Late Monday afternoon, a
Bloomberg article appeared quoting an unnamed source suggesting that Microsoft ( MSFT) would look to tap the debt markets and use the money to fund a higher dividend and do more stock buybacks. The stock ended up more than 5% in the last hour of trading. For Microsoft, that's a monster move.
The company has come under increased shareholder pressure to disgorge its ample cash to shareholders. Last month, I filed a shareholder resolution to be voted on this November at the shareholders' meeting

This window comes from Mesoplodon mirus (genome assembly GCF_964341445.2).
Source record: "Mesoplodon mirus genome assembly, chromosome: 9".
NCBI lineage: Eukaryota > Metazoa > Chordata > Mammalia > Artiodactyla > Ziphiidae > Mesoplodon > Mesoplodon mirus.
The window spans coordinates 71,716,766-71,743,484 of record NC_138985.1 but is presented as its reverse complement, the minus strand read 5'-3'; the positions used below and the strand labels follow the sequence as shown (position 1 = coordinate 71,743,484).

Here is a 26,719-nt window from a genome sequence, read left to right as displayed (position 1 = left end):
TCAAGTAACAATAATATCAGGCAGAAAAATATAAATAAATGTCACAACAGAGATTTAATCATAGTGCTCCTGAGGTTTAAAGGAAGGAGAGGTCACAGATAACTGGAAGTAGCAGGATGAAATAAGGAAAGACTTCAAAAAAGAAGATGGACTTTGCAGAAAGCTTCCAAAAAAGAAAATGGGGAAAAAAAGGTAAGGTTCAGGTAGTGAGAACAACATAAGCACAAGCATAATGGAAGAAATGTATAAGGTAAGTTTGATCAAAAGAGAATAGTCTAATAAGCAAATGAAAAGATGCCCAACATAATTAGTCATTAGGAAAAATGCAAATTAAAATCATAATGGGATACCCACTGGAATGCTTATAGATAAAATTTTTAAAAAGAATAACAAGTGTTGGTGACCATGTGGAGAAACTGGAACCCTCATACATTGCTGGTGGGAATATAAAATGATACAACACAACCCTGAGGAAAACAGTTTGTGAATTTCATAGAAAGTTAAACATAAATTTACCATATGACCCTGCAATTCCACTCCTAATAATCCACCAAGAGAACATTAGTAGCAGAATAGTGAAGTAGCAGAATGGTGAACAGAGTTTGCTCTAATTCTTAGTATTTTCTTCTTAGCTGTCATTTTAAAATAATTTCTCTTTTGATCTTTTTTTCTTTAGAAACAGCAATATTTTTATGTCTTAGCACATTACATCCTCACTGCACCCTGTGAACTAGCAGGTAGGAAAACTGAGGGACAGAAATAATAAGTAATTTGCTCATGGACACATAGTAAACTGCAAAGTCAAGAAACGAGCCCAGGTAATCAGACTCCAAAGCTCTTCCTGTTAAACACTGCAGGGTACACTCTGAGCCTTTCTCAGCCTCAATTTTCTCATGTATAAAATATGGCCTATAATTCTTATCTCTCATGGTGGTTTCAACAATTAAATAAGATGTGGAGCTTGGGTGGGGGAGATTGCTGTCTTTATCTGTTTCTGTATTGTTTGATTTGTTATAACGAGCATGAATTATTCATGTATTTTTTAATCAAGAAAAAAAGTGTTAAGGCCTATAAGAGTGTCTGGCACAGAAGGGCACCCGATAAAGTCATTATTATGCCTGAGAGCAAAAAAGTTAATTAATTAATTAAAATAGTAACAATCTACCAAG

calling on Microsoft to dramatically increase its payout ratio on its regular dividend , as well as considering stock buybacks. Last week, Microsoft CFO Peter Klein spoke at the Citi ( C) Tech conference and got an earful from investors in the Q&A about the dividend and cap structure. Klein and Microsoft Investor Relations GM Bill Koefoed also spoke last week to many Microsoft holders, including me, about their views on these questions. Although I can't disclose what they said during our meeting, here is a summary of my argument to them: Microsoft is greatly under-appreciated by investors today at current levels. Yet, the company can take its greatest weakness (the perception that it has all this excess cash because it is not growing as quickly as its younger, nimbler rivals) and turn it into its greatest strength (by using its cash to payout a dividend that gets yield-hungry investors to sit up and realize that holding Microsoft is safer than U.S. Treasuries). There is constant reference in the media these days for "the hunt for yield" by investors, but Microsoft is never mentioned even though it is best positioned to take advantage of this secular trend. Every pension fund in America today has promised its pensioners it will deliver 8% annual returns forever. They are having trouble in the last three years meeting that commitment. They -- and other large and small investors -- would beat a path to Microsoft's door if there was a substantial increase in the regular dividend. The status quo for Microsoft of stock buybacks and marginal annual increases to the regular dividend (which returned $16 billion in cash to shareholders last year) isn't working given the stock price. Microsoft needs to be bold. There are 3 levers that Microsoft can and should pull to get investors' attention in the coming weeks: 1. Most important, in my view, is to substantially increase the regular dividend. I believe it should be nothing less than a doubling of the dividend. Investors would be happy to sit and wait for the market to better see the value in the stock if they were getting a whopping payout. A large increase in the payout would also assuage investor fears that Microsoft might do a large, ill-advised acquisition (like Yahoo! ( YHOO) or Research in Motion ( RIMM)) which would waste shareholders' money on declining assets. Although some in the media have raised the question about how wise it is to increase the dividend with the uncertainty of the dividend tax rate, I asserted that I thought this issue was irrelevant. Even assuming the rate goes up, that argues even more for why a drastic increase in the payout is necessary just to tread water. 2. Tapping the debt markets. Johnson & Johnson ( JNJ) recently raised $1.1 billion in the debt markets selling 10- and 30-year notes at record low rates. JNJ paid 2.95% on their 10-year notes. In May 2009, Microsoft made its first foray into the debt markets, selling $3.75 billion. Back then, Microsoft paid 4.2% on their 10-year notes. Why not raise the cash at these levels, especially when Microsoft is seen as more creditworthy than the U.S. government and is one of only a handful of AAA corporate issuers. I reminded Klein that I'd written an article prior to their first debt offering where I pointed out that Microsoft could issue $60 billion in debt and only match IBM's ( IBM) current debt-to-cash ratio.